Every January the Golden Globe Awards give a taste of what was good and what was great in TV and film for the previous year, and 2014 produced plenty of great winners. From winners to nominees and even those not in the running, here are my picks for Jewishly-inspired TV and films to curl up with on the couch right now.

Transparent
Winner of two Golden Globe Awards, this show has serious credibility as the first Amazon show to win major awards. It’s the story of a Jewish family dealing with the news that their father, Mort (the amazing Jeffrey Tambor), is now living as Maura. Everyone should watch this—it’s an incredible and honest portrayal of LGBTQ issues, and generally a great show. You can even meet Jeffrey Tambor in person at Chai in the Hub on Jan. 31!

Noah
Nominated for Best Original Song in a Motion Picture, this film is one in a series of recently popular biblical movies. I can’t say this was one of the most riveting movies of the year, but Russell Crowe, Jennifer Connelly, Anthony Hopkins and Emma Watson will give you a whole new way of viewing the Book of Genesis.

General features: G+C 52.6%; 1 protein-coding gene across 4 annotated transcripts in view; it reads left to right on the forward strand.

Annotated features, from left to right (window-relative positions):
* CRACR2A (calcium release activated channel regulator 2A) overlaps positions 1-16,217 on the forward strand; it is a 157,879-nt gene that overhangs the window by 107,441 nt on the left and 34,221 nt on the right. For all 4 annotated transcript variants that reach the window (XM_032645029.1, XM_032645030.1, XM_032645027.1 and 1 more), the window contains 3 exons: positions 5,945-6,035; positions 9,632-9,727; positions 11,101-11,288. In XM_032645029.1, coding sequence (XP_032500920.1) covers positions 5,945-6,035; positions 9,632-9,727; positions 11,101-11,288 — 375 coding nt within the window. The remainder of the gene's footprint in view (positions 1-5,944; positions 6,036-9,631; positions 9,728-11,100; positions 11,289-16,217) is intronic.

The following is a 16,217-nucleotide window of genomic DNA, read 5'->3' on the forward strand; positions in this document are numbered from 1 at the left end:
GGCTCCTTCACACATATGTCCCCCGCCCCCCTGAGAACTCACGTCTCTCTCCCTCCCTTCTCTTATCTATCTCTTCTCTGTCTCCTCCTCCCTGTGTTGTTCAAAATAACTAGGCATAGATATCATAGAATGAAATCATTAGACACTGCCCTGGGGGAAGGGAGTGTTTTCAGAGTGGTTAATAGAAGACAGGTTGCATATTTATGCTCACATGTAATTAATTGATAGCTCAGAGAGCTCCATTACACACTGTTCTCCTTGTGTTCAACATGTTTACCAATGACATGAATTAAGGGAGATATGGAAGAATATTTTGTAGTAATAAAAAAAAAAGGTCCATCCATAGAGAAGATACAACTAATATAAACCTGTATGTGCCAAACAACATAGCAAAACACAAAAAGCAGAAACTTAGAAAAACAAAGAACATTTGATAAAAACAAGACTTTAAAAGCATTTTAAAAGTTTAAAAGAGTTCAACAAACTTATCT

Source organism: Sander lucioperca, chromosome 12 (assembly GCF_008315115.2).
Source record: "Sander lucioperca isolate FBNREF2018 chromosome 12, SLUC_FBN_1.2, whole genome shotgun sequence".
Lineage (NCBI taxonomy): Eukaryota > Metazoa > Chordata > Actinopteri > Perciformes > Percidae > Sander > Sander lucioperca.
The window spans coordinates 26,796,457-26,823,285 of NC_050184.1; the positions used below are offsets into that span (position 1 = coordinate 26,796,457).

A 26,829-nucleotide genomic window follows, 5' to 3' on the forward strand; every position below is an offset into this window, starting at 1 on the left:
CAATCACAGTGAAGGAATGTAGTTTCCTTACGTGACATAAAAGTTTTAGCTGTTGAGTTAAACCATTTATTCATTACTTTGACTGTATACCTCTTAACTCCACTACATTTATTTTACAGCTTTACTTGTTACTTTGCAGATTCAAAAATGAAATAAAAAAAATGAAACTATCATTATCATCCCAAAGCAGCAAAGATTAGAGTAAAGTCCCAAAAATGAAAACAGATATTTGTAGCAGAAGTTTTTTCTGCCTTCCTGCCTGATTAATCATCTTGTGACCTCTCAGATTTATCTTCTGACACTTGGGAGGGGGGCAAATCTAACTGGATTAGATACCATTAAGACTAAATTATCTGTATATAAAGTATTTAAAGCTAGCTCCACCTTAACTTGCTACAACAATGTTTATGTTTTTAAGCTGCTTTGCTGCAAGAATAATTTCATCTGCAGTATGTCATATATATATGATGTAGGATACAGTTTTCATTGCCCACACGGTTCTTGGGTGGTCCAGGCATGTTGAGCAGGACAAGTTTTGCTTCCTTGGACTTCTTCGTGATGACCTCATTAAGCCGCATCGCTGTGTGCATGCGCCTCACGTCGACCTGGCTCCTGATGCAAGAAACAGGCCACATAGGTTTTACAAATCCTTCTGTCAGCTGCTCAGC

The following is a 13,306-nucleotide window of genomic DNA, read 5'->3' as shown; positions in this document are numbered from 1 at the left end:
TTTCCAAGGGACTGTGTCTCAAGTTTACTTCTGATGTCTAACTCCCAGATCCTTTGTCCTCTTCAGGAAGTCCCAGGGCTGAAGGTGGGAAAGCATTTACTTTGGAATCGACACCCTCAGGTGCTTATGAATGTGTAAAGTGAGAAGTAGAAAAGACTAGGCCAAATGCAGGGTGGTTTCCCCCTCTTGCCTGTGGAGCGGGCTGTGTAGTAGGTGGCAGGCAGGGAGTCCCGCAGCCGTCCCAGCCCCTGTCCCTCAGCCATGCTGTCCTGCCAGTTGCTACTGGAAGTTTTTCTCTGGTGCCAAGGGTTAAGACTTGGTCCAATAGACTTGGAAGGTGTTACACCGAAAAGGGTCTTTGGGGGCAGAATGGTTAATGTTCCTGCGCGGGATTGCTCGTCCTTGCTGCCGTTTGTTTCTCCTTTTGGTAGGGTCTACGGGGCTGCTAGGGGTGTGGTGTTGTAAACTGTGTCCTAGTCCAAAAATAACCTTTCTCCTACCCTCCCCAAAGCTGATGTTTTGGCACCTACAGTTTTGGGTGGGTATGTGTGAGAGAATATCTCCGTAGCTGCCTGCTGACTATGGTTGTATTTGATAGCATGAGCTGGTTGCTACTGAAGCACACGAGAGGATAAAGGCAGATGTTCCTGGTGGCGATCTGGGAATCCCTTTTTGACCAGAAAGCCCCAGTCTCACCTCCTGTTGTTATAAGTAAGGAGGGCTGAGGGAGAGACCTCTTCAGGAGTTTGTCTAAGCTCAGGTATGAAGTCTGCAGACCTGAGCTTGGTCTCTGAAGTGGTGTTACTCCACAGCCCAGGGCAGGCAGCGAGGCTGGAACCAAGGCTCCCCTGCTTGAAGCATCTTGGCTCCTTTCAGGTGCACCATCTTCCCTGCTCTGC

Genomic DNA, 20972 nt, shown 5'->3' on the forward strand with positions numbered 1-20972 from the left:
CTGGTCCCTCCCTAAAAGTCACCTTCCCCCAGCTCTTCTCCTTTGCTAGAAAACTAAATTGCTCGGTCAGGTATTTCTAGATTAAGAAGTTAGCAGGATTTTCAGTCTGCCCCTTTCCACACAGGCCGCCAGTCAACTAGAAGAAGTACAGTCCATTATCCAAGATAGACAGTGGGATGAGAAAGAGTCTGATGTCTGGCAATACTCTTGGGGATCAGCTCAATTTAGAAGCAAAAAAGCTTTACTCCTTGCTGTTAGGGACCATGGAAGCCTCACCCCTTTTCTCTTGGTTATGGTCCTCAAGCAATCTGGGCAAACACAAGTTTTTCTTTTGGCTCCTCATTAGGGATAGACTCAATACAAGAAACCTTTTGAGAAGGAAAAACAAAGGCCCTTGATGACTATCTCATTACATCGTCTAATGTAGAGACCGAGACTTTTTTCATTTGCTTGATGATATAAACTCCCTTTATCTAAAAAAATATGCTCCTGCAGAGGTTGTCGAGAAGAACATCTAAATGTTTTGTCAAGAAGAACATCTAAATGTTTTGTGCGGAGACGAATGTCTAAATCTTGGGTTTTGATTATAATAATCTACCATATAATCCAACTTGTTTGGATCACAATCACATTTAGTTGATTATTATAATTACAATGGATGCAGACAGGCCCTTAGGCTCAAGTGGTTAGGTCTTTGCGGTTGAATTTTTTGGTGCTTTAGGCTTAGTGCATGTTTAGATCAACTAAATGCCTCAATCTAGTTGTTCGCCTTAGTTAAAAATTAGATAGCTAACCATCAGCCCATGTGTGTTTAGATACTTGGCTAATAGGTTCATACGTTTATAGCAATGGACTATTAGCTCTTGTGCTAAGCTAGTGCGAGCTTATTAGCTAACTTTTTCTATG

Woman in Gold
Coming to theaters later this year, this film tells the tale of Maria Altmann, an elderly Jewish survivor of World War II, who sues the Austrian government for the return of artwork the Nazis stole from her family. The film features an all-star cast, including Golden Globe nominee Helen Mirren, who plays the niece of Adele Bloch-Bauer, the Jewish muse of Gustav Klimt, along with Ryan Reynolds and Katie Holmes.

The Red Tent
Yes, Anita Diamant’s phenomenal book has been produced for Lifetime, but this two-part series is well worth the three hours. Minnie Driver does justice to the strong and smart Leah, and while she may not stereotypically look the part, Rebecca Ferguson plays a great Dinah. My suggestion
before watching this is to read the book so you can make a fair comparison; they vary tremendously, and you’ll have much to discuss afterward.

Little White Lie
This documentary was screened at the 26th annual Boston Jewish Film Festival, and I was so captivated by the film—and the filmmaker, Lacey Schwartz—that I could have listened to her speak for at least another hour. The title truly gets at the heart of the film, going beyond race and color questions and delving deeply into the little white lies we all live with. This film will debut on PBS on March 23 at 10 p.m., so don’t miss it!